Exploring the Power of Positive Psychology in SchoolsNov 07, 2023
Dr Carole Campbell of South Ayrshire Psychological Service, shares the Positive Psychology Intervention for group and whole class work with children and young people, and explores the impact as an early intervention and prevention approach.
With educational psychologists often situated within the field of additional support needs, it can be easy to forget the generic offer that services can make to both high-quality teaching and learning and also to well-being. In considering early intervention and prevention approaches, positive psychology has much to offer in supporting general mental wellbeing.
Positive psychology is the study of what makes life worthwhile. It focuses on supporting people to thrive and it considers strengths and life satisfaction. Positive psychology has relevance for everyone, it is a universal approach. It also offers an alternative yet complementary approach to supporting children and young people with mental health concerns. Positive psychology has been shown to reduce anxiety, increase resilience and promote self-growth, well-being and quality of life (Pociho et al., 2022).
Positive Psychology Group & Whole Class Work
The psychological service was keen to pilot the use of positive psychology group and whole class work with children and young people. We created our own positive psychology pack, designed for use by teachers, which includes lesson planners on:
- Optimistic thinking
- Discovering my strengths
The lesson plans are based around the research in each area and recognised good practice. Each lesson starts with information on the topic area, how it links directly to the curriculum, introductory information for children and young people, learning intentions and success criteria, activities, and worksheets. Each pupil receives their own positive psychology workbook.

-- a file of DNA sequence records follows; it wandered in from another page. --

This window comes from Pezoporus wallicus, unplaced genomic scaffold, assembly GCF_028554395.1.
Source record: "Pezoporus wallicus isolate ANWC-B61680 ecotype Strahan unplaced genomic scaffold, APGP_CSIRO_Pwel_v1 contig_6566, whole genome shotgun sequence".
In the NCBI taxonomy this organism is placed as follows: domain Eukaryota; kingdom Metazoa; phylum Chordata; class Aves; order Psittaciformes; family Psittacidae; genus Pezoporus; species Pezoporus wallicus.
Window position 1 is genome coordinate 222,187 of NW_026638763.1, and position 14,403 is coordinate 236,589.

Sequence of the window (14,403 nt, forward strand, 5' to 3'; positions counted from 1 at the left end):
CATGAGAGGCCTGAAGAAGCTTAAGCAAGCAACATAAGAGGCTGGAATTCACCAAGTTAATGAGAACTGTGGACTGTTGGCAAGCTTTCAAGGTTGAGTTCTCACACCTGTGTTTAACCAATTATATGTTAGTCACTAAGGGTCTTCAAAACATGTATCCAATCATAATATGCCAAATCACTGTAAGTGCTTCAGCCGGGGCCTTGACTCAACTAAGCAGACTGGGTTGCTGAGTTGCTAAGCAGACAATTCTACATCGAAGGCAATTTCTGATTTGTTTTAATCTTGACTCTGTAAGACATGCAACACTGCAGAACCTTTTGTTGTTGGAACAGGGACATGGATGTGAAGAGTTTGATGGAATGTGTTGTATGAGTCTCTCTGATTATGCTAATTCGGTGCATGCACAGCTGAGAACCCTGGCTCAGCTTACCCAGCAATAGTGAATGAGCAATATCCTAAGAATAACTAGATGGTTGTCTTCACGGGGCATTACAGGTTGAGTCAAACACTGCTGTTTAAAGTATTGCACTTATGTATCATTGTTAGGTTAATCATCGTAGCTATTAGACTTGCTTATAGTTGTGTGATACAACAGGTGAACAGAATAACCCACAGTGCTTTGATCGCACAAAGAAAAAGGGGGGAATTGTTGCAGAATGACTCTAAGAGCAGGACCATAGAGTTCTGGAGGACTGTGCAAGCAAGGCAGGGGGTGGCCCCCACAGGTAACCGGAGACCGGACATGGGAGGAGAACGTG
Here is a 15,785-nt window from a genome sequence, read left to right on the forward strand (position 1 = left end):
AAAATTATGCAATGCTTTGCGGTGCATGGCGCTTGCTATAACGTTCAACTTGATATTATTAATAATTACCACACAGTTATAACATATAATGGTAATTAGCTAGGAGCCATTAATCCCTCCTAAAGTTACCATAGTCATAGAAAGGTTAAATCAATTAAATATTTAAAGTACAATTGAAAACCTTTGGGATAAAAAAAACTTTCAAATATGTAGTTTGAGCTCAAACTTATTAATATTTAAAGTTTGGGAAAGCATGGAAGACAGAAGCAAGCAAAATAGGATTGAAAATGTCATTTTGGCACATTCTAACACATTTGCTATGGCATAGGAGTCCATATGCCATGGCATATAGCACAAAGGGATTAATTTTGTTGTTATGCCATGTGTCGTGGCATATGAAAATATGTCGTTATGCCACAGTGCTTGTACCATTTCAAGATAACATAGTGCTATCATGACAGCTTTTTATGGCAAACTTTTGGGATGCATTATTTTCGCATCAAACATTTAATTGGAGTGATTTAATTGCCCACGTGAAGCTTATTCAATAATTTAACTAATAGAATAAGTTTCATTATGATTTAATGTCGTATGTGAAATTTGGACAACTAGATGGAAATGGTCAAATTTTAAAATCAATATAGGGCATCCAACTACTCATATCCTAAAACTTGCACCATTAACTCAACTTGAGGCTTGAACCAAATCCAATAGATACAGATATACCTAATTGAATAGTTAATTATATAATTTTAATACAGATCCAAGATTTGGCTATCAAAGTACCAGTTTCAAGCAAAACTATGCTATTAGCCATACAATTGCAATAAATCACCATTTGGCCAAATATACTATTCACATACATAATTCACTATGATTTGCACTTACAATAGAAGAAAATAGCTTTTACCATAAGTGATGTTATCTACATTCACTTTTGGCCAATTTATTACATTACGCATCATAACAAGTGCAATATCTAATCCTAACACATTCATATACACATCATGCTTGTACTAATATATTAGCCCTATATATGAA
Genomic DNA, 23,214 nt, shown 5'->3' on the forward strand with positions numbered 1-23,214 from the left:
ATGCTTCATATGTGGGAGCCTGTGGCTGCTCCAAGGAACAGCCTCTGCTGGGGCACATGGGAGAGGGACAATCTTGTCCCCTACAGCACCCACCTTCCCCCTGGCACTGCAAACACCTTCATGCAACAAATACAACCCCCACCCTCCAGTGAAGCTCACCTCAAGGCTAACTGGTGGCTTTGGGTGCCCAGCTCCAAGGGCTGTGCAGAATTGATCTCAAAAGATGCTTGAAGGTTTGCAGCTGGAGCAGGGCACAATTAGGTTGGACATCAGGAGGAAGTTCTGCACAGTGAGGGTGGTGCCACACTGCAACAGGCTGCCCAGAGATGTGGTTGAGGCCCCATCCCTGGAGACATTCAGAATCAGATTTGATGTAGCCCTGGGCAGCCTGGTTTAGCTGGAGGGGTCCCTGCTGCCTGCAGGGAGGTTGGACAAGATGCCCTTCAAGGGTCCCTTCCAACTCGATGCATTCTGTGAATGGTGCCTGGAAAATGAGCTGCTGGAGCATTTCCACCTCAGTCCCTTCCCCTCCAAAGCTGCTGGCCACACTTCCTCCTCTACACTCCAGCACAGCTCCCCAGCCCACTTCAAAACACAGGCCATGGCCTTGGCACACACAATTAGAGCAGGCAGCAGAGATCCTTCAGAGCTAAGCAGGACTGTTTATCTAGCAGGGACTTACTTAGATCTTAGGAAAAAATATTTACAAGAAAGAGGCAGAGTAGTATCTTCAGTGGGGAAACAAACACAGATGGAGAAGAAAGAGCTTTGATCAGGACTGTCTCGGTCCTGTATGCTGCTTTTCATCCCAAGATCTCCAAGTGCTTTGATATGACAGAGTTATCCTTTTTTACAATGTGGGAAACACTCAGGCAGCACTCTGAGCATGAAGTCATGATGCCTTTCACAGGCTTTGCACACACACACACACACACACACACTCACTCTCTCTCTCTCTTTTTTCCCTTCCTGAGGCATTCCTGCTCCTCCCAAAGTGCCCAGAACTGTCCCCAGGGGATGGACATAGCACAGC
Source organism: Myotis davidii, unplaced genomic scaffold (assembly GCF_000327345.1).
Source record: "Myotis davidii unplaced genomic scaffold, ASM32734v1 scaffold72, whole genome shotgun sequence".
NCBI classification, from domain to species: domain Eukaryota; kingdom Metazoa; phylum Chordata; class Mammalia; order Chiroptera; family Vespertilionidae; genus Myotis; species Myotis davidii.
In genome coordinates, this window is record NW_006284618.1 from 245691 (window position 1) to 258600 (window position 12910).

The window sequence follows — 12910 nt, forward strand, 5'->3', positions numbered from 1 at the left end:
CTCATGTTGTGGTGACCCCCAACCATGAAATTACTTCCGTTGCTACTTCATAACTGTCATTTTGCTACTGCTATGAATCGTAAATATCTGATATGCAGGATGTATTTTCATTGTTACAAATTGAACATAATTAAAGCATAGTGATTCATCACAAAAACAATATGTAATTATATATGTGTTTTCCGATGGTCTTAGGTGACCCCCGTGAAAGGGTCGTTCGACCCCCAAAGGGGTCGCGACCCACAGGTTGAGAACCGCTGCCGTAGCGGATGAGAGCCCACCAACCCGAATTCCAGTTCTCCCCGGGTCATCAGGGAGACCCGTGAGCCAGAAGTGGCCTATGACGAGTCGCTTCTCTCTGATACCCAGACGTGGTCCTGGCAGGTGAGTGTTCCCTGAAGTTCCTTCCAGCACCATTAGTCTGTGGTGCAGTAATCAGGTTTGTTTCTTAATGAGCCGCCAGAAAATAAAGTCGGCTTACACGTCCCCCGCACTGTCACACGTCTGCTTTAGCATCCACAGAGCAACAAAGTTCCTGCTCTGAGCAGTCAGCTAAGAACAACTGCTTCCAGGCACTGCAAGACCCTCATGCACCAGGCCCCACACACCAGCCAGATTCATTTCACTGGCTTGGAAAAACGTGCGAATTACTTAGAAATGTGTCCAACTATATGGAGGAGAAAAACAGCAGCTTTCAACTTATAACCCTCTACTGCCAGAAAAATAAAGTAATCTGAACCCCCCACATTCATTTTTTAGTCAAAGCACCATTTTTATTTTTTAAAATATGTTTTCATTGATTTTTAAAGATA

Each lesson has identified experiences and outcomes for children and young people which align with the Curriculum for Excellence, the national curriculum for Scottish learners. The lessons can be delivered from primary six (year 6 in England) to secondary third year (Yr 10 in England) pupils. Our staff modelled and coached teachers and school support staff in the approach by co-delivering the sessions with class teachers. The effectiveness of the program is measured by wellbeing and life satisfaction scales, before and after the session block. The results highlighted an increase in both areas, in most children that undertook the sessions.
Sample activities to download:
Primary to Secondary School Transitions and Positive Psychology
We know that moving school is a major life event for children (Zeedyk et al., 2003) and can involve multiple transitions in children’s lives (Jindal-Snape et al., 2021). The transition between schools often involves new social, practical, and academic demands that many pupils can find challenging (Hopwood et al., 2016). Transitioning between schools is not just about starting at a new school, but also about the wider changes in a young person’s life including those that happen at key developmental stages. The primary to secondary transition coincides with a significant period of developmental change for young people i.e., puberty. Therefore, children and young people can be simultaneously undergoing changes in their physical and emotional development. Research evidence in the past 35 years has identified that children’s achievements can slow or even decline during transitions between schools (Hopwood et al., 2016).